A Cine-variety advertisement for the Royal Music Hall, Glasgow in April 1899 - Courtesy Graeme Smith.By the end of the 1890s cine-variety held sway in the old Alexandra Music hall, organised by Arthur Hubner and in 1899 showman Arthur Hubner from South Africa was advertising the Hall as the Royal Music Hall with prices similar to his Britannia Music Hall in the Trongate, but reserved seats could be had only at the Royal.

Right - A Cine-variety advertisement for the Royal Music Hall, Glasgow in April 1899 - Courtesy Graeme Smith.

He introduced Cinematographe, adding it to the variety acts. By April he was advertising two performances nightly 6.30pm and 9 pm, finishing at 10.45pm. “The doors are quite distinct, the first house leaves by separate exits.” Prices were cut almost in half to Gallery 2d, Pit 3d, Balcony 4d, Stalls 6d, and Chairs 1/-, with higher prices on Saturdays and Holidays in the winter.

The same artistes moved around his three halls, Britannia, Paisley Empire Music Hall, and the Royal. The Royal Music Hall closed for a long summer and opened again in the winter. By 1900 it was empty.

In 1904 it became known as the Alexandra Assembly Rooms (much more refined!) before becoming the Bijou Picture Hall. There is a programme for the Alexandra Music Hall here.

Ralph Pringle and the Bijou Picture Hall

A Cine- variety advertisement for Pringle`s Palace and the Alexandra Hall, Glasgow in April 1908 - Courtesy Graeme Smith.Ralph Pringle had worked as a manager for the Thomas-Edison Animated Picture Company in Newcastle. However, by 1901 he linked up with Moss, Stoll and Thornton, the music hall proprietors, and exhibited as the North American Animated Photo Company in Glasgow, Dundee and England. In the next seven years he constantly commissioned filmmakers such as Mitchell and Kenyon to make topical non-fiction films important to each town. On 19th March 1908 he opened Pringle's Picture Palace at the Alexandra Hall, charging 2d to 6d.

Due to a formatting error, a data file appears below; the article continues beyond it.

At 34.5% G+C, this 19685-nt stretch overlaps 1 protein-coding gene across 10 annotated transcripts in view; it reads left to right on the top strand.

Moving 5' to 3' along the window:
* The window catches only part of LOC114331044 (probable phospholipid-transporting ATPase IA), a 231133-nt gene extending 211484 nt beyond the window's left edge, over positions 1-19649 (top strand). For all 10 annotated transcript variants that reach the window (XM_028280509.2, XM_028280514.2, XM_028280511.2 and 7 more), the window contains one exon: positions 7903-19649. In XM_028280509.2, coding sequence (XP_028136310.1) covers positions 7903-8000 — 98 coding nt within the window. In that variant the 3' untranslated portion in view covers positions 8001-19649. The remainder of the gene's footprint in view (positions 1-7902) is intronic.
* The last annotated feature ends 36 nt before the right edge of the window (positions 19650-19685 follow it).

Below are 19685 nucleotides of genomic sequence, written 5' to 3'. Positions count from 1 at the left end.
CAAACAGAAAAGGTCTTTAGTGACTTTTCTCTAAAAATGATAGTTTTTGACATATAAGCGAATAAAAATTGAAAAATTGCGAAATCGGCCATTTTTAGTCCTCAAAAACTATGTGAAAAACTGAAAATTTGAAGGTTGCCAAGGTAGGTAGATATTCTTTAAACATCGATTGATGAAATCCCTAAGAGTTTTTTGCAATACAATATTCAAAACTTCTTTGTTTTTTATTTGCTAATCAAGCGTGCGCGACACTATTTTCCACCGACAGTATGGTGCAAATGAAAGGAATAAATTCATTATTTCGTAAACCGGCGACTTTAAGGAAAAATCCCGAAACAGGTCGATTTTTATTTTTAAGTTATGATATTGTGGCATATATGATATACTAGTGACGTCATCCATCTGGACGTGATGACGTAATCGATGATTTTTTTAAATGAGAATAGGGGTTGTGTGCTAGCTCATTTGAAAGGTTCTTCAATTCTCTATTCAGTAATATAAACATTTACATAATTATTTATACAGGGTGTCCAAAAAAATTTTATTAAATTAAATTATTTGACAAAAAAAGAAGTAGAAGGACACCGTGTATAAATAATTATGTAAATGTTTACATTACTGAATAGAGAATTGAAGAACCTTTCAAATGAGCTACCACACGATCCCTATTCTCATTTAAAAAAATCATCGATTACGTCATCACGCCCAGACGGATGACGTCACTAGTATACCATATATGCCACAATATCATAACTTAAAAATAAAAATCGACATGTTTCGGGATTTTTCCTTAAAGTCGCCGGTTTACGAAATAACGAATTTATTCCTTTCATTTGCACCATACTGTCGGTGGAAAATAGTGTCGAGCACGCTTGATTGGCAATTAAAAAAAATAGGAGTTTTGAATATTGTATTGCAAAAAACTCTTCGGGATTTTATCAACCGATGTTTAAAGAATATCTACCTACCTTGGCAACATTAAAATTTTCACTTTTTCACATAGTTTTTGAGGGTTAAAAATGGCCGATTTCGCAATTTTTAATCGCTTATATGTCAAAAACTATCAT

Right - A Cine- variety advertisement for Pringle's Palace and the Alexandra Hall, Glasgow in April 1908 - Courtesy Graeme Smith.

After the summer the Alexandra changed its name to the Bijou Picture Hall, which locals called the By Jove during its twenty year life. A performance comprised silent film, vaudeville acts, and the supporting Bijou band. Pringle started a Go-as-you-Please competition on Wednesdays, while on Thursdays “Every Lady will be admitted Free to all parts if accompanied by a Gentleman.” Some Thursdays had a Hair-dressing Competition. A ticket for the Bijou can be seen here

The Bijou continued until 1929, when it became a store for owners Howard & Wyndham Ltd, and continued as a store for Scottish Television in the 1950s when STV bought the Theatre Royal to start commercial television services. STV demolished the Hall in 1969, replacing it with new storage and workshop space which was in use until the television company moved to Govan some 40 years later.

More about the Hall as a cinema can be seen here on the Scottish Cinemas website here.

The above article was written by Graeme Smith and kindly sent in for inclusion on the site in 2014, and is in part from his book 'THE THEATRE ROYAL: Entertaining a Nation', Details here. Graeme added more details to the page in December 2017 and April 2019.